When an appraiser comes to estimate the value of your home, he will carefully analyze what he sees, compare it to other properties on the market and come up with a value based on what he thinks a buyer would pay for your property. To maximize your appraised value, you must position your home so that the appraiser can see a buyer paying more for it. Fixing up the property, freshening its appearance and describing its attributes are all ways to increase its perceived value.
Prepare Property Information
Before the appraiser comes to your property, prepare a dossier on your property that you will give her. The dossier should include basic facts on the property, such as its square footage, the size of its lot, and number of bedrooms. This will help prevent the appraiser from making errors of fact that lead to an artificially low value. Your dossier should also include a detailed and dated list of all of the improvements that you've made to the property so that the appraiser can take them into account. You may also want to include information on recent comparable sales in your market, especially if they point to a higher value for your property.
Increase Curb Appeal
Just like buyers, appraisers form an opinion of your property when they first drive up to it. Some of the least expensive things you can do, like picking up litter and clutter from your yard, mowing your lawn and trimming your shrubbery can add value to your home. You can also go further by planting some flowers, repainting your front door to make it look more impressive and pressure-washing your home's exterior and its driveway. These fixes don't have to cost a lot of money.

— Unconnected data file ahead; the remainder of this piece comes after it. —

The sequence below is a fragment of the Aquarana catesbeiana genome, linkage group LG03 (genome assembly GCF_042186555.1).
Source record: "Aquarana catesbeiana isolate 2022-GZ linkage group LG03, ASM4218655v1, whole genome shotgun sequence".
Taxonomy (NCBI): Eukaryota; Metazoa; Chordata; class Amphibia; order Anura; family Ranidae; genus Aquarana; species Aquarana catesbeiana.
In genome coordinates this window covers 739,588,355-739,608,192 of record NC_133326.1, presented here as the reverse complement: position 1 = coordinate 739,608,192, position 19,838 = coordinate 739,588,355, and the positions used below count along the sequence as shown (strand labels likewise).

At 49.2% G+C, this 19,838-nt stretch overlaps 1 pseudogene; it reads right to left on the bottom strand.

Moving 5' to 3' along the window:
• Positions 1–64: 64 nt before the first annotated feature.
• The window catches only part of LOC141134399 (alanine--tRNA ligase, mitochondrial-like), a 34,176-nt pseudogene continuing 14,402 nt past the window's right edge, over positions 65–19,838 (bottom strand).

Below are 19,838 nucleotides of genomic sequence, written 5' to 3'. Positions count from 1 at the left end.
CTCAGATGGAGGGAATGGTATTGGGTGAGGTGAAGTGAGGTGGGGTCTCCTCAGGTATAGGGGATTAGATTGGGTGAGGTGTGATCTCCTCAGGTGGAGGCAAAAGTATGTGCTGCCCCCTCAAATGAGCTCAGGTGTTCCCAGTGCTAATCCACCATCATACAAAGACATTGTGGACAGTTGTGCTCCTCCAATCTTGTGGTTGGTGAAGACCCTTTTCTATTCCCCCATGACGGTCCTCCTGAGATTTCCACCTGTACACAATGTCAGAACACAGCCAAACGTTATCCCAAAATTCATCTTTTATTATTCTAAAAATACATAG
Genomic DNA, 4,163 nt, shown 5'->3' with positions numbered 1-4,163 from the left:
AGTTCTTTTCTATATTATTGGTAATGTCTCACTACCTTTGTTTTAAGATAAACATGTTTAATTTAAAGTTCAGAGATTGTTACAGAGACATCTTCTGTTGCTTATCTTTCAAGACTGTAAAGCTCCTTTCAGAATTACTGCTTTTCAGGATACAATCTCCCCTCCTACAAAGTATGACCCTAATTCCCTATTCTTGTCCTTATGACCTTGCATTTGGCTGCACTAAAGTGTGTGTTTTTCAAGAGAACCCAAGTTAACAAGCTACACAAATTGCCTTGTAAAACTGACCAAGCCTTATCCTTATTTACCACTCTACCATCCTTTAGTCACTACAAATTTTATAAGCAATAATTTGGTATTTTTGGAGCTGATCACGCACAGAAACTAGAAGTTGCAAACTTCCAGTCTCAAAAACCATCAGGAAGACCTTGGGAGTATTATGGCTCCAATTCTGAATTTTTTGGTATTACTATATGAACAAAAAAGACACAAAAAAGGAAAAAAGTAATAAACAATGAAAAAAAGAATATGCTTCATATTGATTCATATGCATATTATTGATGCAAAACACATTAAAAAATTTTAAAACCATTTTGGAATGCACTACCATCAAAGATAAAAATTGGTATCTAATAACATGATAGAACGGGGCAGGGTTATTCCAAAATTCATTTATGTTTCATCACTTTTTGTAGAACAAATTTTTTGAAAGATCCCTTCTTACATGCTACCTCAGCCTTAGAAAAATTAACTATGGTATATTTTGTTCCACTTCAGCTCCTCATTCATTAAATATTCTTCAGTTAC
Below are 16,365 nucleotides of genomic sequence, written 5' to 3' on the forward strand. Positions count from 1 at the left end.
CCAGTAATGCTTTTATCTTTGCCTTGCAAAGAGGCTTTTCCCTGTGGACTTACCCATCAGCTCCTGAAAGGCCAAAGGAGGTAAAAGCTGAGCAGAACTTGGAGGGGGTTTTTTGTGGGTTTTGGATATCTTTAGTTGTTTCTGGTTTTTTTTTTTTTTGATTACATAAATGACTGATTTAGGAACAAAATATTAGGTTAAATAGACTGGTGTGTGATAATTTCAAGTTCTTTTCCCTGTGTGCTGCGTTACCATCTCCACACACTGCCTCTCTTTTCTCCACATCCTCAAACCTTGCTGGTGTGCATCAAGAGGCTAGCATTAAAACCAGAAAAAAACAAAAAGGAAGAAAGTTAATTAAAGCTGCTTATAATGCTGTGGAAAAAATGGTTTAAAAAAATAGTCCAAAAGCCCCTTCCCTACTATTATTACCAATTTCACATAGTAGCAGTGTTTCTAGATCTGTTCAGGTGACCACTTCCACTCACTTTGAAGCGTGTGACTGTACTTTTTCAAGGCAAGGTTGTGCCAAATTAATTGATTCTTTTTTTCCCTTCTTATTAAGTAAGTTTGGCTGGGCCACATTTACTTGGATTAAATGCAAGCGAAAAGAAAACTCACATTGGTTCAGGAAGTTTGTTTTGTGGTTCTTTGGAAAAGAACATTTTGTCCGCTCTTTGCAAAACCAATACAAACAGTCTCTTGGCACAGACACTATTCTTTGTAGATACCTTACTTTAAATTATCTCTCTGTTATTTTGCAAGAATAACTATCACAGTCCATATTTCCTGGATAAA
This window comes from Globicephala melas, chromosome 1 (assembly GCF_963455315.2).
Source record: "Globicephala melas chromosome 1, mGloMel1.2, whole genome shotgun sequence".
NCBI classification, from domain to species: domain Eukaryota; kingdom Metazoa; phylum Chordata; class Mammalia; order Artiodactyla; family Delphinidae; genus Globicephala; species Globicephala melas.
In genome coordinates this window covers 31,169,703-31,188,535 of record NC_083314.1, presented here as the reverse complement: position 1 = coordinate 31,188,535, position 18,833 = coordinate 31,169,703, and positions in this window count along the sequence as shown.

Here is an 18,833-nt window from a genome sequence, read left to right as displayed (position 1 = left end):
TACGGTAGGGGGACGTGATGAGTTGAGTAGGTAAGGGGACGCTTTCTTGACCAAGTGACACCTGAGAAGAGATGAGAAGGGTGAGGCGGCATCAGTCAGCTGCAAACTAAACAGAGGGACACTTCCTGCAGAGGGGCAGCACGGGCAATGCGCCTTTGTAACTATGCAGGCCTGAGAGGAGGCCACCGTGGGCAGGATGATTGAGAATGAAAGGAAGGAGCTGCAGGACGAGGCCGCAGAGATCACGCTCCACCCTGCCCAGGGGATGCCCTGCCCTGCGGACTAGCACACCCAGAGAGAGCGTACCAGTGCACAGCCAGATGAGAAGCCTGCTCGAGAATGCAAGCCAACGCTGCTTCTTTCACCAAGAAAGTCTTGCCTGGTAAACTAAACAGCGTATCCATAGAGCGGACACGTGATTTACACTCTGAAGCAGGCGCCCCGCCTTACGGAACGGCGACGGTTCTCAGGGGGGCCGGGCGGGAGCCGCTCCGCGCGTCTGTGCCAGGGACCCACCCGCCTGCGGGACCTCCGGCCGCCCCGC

Prepare the Interior
The interior of your house should also be cleaned up so that the appraiser can not only see your property in the best light but also get a sense that the home is well-maintained. Declutter your surfaces, which both increases the perceived amount of space as well as makes it easier for the appraiser to see and measure the home. If you have special features that are hidden, like an elaborate closet organization system, make them visible by leaving doors open or subtlely guiding the appraiser to them. Fixing any cosmetic issues with your home, such as carpet stains, scuffed paint or cracked tile will also help to increase the perceived value of your home.
Make Necessary Repairs
An appraisal might not be a great time to go through your house and replace everything, but it's important that your house and its systems be in good working order. If a faucet leaks or a toilet runs, repair it. Make sure that every fixture has working light bulbs and finish any repairs or cosmetic improvements that you have started.
Making Major Improvements
If you make a major improvement to your home, you might increase its appraised value. However, most improvements cost more than the value that they add. For example, research cited in SmartMoney indicates that new bathrooms pay back 65 percent to 75 percent of their cost while finished basements pay back about 75 percent. In other words, if you spend $20,000, you'll only create $13,000 to $15,000 in value.
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